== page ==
Let me tell you a quick story about a client. Let’s call her – Rachel.
- She’s 33.
- She’s made good money working for a top consultancy firm for close to 10 years.
- She has a fantastic husband, a beautiful home and a lot of friends.
- On the outside she seems to have it all including all the finer things that money can buy.
- She became interested in coaching not because there was anything wrong in her life by anyone else’s standards, but because although she’d realised many of her dreams, she didn’t feel like her life had any real purpose. Besides her husband, there was nothing that she was passionate about or that would get her leaping out of bed on a Monday morning.
- She felt like she wasn’t making a difference in the world.
And she’s not alone.
The sad reality is that most people are tip-toeing through life hoping to make it safely to death without losing too much, making big mistakes or being humiliated. Their journey includes waking up, getting through the day and going through the motions.
But then there are those of you who innately know that there’s more to life than the picture I’ve just described. If you’re one of those people whose soul is yearning for expression, experience and contribution, then read on.
So let’s start with the notion of success.
In the world today anyone would be forgiven for thinking that there is a generally accepted definition of success that involves being rich, thin, smart, famous or some combination of all of the above. These ideas have been engrained into our collective psyche so it’s not at all surprising that so many people buy into the fallacy.
But if you take a moment to try and quantify how rich, thin, smart or famous you think you would have to be to qualify as being ‘successful’, you soon start to see that the mere idea is conceptual vapour.
In reality, the chances are that the very people you consider to be successful are looking at someone else thinking the exact the same thing. This demonstrates that in reality, success is completely subjective; it means different things to different people at different times.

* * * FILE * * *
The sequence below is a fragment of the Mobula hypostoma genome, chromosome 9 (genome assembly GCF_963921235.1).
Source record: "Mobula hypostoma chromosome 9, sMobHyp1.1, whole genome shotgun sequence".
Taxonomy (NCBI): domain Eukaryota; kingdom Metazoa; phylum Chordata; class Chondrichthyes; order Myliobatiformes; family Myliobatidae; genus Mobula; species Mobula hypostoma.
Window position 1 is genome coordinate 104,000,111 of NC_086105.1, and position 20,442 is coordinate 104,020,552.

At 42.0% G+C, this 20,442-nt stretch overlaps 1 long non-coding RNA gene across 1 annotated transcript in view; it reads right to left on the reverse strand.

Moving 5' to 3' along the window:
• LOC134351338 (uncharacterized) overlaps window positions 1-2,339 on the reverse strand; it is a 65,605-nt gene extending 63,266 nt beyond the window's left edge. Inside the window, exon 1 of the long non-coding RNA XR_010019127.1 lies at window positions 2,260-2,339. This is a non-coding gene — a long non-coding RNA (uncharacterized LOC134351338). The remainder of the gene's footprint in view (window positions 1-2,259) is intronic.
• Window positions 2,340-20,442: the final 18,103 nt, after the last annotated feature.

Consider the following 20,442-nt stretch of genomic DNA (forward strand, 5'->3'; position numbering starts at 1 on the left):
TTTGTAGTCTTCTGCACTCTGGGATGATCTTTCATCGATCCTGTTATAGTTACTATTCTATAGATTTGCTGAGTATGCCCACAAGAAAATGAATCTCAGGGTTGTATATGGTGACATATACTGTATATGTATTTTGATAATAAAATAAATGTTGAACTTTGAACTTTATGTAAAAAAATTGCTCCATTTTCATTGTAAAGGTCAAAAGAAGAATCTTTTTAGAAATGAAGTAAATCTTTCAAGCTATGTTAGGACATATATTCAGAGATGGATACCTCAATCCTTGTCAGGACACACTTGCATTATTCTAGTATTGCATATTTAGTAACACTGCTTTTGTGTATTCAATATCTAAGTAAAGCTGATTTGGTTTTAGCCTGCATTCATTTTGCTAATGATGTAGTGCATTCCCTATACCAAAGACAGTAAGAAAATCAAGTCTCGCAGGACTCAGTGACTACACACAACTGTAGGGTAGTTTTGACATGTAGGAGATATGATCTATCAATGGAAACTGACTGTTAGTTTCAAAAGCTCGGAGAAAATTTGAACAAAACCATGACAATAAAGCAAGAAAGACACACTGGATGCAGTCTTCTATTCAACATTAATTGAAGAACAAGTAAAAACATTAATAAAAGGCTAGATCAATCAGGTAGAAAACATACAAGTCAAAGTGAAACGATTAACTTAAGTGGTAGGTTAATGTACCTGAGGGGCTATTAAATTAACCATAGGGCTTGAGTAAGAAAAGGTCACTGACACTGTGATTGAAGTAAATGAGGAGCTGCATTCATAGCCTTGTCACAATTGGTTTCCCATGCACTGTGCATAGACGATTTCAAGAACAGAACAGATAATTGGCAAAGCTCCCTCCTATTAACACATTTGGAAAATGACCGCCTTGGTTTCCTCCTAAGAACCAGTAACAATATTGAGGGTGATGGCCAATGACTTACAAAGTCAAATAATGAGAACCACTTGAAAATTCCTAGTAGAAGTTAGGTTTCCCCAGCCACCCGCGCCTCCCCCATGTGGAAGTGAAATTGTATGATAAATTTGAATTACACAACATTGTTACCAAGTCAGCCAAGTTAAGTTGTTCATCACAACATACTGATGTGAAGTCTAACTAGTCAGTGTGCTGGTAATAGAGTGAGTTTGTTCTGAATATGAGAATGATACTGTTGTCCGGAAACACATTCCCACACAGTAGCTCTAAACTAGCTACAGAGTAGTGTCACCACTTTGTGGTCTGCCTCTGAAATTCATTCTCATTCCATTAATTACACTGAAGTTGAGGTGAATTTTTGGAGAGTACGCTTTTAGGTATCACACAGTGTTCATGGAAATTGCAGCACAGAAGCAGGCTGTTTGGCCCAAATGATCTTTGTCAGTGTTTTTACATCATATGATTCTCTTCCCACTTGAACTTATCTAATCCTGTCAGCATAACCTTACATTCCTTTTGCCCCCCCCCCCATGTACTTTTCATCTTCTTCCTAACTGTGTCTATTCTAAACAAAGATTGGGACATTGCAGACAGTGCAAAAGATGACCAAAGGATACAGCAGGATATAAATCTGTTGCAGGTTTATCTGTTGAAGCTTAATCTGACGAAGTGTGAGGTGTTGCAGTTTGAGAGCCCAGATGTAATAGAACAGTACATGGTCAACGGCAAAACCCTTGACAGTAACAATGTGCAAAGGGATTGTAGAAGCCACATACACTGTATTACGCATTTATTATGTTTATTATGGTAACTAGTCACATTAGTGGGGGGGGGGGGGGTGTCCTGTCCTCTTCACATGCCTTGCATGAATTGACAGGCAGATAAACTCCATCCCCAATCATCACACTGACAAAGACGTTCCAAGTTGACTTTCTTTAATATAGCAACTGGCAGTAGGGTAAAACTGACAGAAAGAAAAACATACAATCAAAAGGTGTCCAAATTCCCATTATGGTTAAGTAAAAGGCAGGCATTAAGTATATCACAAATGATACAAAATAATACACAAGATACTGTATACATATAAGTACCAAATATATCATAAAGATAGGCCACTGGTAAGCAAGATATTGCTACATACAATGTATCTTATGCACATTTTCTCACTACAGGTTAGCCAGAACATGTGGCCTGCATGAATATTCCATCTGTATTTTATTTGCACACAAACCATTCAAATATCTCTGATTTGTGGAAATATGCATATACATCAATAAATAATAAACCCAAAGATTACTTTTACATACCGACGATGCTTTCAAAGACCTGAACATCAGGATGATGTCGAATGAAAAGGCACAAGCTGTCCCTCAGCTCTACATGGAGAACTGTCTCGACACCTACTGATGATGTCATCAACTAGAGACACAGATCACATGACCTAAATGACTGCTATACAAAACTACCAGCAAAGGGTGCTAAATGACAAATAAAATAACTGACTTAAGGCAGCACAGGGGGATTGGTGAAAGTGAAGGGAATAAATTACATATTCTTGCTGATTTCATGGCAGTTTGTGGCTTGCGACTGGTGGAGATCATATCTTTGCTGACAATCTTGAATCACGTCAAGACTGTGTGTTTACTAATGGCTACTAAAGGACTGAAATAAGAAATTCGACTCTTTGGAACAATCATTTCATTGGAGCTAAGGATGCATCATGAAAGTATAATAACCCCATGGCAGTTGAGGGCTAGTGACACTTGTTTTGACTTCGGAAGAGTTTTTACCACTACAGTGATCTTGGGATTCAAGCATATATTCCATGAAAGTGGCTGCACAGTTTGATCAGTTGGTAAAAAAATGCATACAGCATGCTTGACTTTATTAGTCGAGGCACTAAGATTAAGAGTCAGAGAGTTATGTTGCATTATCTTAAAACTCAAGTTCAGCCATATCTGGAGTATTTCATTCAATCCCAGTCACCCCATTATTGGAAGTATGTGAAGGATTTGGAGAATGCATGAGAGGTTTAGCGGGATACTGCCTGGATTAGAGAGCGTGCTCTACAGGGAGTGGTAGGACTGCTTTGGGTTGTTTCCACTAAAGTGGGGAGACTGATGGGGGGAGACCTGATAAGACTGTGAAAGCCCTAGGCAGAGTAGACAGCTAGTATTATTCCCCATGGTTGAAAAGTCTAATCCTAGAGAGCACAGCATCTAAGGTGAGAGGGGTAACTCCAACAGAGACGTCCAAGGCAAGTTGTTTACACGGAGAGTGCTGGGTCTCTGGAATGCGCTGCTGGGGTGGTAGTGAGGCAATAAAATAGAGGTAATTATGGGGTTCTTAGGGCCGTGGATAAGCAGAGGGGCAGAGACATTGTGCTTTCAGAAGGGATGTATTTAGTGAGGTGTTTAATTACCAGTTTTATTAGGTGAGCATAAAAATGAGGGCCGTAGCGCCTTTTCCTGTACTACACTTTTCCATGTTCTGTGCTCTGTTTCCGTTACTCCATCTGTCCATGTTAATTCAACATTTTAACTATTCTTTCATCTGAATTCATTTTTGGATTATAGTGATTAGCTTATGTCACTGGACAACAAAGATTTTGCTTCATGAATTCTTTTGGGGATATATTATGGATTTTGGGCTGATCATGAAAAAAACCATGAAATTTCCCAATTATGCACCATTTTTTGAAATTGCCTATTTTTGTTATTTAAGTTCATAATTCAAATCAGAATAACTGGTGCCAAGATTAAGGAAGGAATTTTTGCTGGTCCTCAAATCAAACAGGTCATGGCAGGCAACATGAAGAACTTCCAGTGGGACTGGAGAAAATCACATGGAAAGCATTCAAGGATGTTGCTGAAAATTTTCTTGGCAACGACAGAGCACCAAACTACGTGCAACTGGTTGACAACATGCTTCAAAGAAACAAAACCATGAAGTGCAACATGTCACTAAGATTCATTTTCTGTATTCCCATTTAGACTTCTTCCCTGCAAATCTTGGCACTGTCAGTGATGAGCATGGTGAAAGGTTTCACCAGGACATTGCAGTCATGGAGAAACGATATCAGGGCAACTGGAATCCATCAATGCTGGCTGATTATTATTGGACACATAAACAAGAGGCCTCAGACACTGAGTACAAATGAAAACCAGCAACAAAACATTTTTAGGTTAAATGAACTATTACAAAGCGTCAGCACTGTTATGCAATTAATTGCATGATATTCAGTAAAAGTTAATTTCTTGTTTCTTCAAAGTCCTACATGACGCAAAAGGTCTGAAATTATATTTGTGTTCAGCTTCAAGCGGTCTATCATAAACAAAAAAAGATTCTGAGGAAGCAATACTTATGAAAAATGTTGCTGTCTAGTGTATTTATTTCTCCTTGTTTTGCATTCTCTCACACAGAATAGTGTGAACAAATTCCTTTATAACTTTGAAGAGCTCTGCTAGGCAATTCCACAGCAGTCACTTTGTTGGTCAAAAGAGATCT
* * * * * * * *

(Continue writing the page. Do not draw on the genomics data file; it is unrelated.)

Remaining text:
- To some it means being a full time and completely present parent;
- To some it means making it through the next round of chemo;
- To others it means waking up each day and living their purpose by producing artistic works that inspire people.
So since there’s no ONE definition of success the key is to get very clear on your own personal definition of success.
Remember the old adage,
“If you don’t know where you’re going then almost any road will take you there.”
Well, how often do you set out from your front door and not know where you’re going? Rarely, right? So, why would you be any less intentional in your life? Success in life is absolutely about having goals, but in order to attain those goals it’s important to learn how to focus on the process; on the now.
What do I mean by that?
Many of us have learned to define success primarily by whether we achieve our goals or not, but the success that most people are looking for in life is not going to come when you reach a certain point in time.
Think about it.
We’ve all been in a situation where we’ve set goals for ourselves and achieved them, only to find that the goal posts suddenly move the moment that we do and then you’re back to reaching for a new and more distant goal.
With a focus on an “end,” we all too easily dismiss the joys that can be found in our daily lives and overlook the fact that the choices we’re making aren’t actually in alignment with our overriding goal or value. You get caught in the trap of waiting for something to happen later rather than realising your own personal definition of happiness or success now.
So this week……
Think about your true goal, about your purpose in life and ask yourself a few questions:
- What is true success for me?
- Why is that important to me?
- What would I like to get out of my life? ; and
- If I was going to make a contribution and people were to remember me for something very important, what would it be?
Just for this week, ask yourself what actions you can take toward your idea of success today and begin to define and measure success not by the realisation of your goals but by your daily actions and enjoyment of the process towards them.
—With HUGE thanks to Bruce D Schneider